Optical fiber splicing enclosure for installation in pedestals

- Siecor Corporation

Described is a fiber optic splicing enclosure to be installed within existing copper distribution pedestals. Elastic material holds the splicing enclosure in an essentially stationary position during limited movement of the ground surface due to frost heave or the like. Additional diagonally placed elastic straps secure the optical waveguides in a desired position.

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1. Field of the Invention

The field of the invention is splice enclosures for optical waveguides.

2. Background of the Invention

Sheet metal pedestals are presently installed in various locations for the connection of copper communication cables. It would promote efficiency to be able to place optical splices in these pedestals. Unfortunately, the pedestals are usually constructed of sheet metal, which does not offer the environmental protection currently required for optical waveguide (optical fiber) splices. The existing copper pedestals in areas such as Wisconsin are also subject to frost heave. Frost heave, associated with the freezing and melting of water in the surface of the ground, can cause the existing pedestals to appreciably rise or fall with respect to the underlying stable ground surface. Copper cables can still be connected to each other in such pedestals by the practice of putting a few extra bends in the copper cables. These bends can accommodate the motion associated with frost heave. However, optical fibers are not malleable. In fact, increased power losses or even cable failure results when optical fibers are bent beyond a certain point, known as their minimum bend radius. Since the optical fiber cables must be buried below the frost layer in current installation practices, most of the fiber optic cable would not move during frost heave. However, the end of the cable would have to come up through the frost layer into the pedestal if the pedestal were to be used for the splicing of optical fiber cables. Therefore, frost heave would subject the optical waveguide fiber cables to tensile, compression, or bending forces when the pedestal itself rises or falls during frost heave. These forces would therefore subject the optical fiber cables to increased power losses or even failure. Such interruptions in service are unacceptable to the telephone companies or other users of optical fiber cable.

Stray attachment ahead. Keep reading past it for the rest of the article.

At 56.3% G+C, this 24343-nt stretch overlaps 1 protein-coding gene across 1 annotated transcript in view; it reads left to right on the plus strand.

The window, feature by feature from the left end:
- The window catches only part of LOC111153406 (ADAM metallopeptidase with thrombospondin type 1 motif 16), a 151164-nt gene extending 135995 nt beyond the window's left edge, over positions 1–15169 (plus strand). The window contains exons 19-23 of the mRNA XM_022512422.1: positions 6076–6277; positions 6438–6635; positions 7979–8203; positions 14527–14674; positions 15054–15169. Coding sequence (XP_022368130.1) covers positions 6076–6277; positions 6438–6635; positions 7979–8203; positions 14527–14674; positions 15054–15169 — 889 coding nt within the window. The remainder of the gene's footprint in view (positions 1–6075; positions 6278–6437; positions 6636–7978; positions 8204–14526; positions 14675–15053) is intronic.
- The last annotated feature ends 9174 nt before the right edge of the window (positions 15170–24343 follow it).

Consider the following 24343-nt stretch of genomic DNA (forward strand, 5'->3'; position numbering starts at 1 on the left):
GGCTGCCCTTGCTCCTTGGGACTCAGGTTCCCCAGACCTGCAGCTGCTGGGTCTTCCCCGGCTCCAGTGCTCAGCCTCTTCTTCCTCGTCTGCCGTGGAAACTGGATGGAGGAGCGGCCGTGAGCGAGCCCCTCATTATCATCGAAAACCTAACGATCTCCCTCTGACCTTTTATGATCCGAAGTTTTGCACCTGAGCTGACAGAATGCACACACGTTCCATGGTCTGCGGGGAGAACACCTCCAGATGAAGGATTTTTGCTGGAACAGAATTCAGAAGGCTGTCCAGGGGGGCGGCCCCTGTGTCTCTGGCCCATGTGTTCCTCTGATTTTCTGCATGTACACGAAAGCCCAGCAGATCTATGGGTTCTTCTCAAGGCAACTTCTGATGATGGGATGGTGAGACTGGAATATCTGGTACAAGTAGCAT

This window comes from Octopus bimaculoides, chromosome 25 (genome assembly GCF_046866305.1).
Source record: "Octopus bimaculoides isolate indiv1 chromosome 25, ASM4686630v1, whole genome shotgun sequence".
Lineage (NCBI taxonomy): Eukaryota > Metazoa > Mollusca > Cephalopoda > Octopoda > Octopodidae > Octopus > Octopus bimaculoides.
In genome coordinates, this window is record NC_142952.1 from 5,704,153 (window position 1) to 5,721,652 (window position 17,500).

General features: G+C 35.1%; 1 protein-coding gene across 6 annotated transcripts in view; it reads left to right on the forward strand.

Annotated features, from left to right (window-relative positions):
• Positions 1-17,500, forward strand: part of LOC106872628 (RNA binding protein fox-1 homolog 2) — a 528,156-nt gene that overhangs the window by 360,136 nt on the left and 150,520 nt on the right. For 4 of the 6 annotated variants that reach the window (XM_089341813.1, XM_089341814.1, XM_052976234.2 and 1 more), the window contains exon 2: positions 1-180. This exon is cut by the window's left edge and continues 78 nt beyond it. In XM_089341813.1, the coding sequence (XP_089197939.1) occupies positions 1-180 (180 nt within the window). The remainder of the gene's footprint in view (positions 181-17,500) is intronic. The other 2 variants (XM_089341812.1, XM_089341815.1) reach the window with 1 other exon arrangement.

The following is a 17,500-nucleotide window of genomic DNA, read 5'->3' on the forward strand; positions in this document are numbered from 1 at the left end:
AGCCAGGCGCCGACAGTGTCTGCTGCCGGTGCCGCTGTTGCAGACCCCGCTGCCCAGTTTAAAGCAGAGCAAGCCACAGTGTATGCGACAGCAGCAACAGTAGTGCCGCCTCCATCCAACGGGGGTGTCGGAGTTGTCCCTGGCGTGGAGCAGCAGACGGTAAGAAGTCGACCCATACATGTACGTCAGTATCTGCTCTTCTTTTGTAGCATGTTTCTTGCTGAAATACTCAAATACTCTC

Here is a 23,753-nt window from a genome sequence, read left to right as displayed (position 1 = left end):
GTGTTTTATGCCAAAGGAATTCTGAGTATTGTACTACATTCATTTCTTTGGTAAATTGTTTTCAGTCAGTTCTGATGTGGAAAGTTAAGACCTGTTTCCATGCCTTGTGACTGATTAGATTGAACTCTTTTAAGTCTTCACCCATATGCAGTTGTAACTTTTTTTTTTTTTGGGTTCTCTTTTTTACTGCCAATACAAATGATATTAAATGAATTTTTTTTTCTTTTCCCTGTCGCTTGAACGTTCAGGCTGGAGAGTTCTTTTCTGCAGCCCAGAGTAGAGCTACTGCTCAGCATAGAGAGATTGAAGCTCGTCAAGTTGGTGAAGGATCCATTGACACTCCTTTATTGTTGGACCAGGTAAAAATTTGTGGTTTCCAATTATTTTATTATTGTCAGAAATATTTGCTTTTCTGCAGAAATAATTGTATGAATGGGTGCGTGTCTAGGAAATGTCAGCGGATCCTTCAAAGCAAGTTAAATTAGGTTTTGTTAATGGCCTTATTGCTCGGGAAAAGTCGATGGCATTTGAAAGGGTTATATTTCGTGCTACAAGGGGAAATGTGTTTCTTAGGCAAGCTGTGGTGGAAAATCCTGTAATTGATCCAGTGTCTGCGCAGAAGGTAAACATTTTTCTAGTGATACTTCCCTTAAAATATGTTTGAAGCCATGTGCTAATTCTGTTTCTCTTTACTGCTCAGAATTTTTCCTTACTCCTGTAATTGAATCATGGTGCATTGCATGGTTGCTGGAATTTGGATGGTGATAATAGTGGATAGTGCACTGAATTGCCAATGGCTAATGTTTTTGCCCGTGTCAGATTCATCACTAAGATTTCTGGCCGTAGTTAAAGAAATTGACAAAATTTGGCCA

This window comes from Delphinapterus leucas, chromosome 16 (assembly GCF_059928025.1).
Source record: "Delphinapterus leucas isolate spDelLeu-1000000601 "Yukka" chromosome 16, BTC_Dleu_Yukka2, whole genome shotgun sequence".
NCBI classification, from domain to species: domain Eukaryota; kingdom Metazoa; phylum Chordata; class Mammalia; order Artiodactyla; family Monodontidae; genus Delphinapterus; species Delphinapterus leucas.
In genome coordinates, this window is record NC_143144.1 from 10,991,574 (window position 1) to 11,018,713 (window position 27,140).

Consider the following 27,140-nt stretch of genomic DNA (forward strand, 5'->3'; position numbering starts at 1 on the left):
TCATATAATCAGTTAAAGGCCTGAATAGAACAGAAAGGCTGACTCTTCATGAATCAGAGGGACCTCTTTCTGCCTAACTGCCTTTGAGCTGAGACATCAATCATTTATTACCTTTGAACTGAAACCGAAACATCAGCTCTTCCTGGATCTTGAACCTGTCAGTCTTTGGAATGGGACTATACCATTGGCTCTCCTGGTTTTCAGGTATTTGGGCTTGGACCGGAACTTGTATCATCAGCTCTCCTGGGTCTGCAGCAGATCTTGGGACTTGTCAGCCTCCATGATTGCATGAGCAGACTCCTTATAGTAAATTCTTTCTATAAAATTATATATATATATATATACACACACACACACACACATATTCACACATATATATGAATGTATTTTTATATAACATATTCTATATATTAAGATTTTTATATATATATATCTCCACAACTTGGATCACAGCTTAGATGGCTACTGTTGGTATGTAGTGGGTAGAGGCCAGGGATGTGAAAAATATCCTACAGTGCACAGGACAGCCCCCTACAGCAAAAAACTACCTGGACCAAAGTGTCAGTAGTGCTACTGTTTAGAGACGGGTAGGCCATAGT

To solve the problem of exposure to general environmental conditions, the invention calls for an environmentally self-contained optical waveguide splice enclosure which can be contained within the existing copper pedestal.

To allow for the problem of frost heave, an elastic material mounted to the pedestal holds the optical waveguide splice enclosure in an essentially stationary position during limited movement of the ground surface due to frost heave or the like. The optical waveguide splice enclosure can be suspended within the pedestal by the elastic material or it may be supported on the elastic material. The supporting elastic material may be springs or the like. The suspending elastic material may be silicone rubber O-ring material, springs, or the like. The object of the invention is that frost heave or other minor earth surface movement will cause the deformation of the elastic material, but not deform the optical fibers or the optical fiber splices.


FIG. 1 is a perspective view of an outdoor pedestal cut away to disclose the splicing enclosure.

FIG. 2 is a more detailed view of the splicing enclosure with its lid being opened.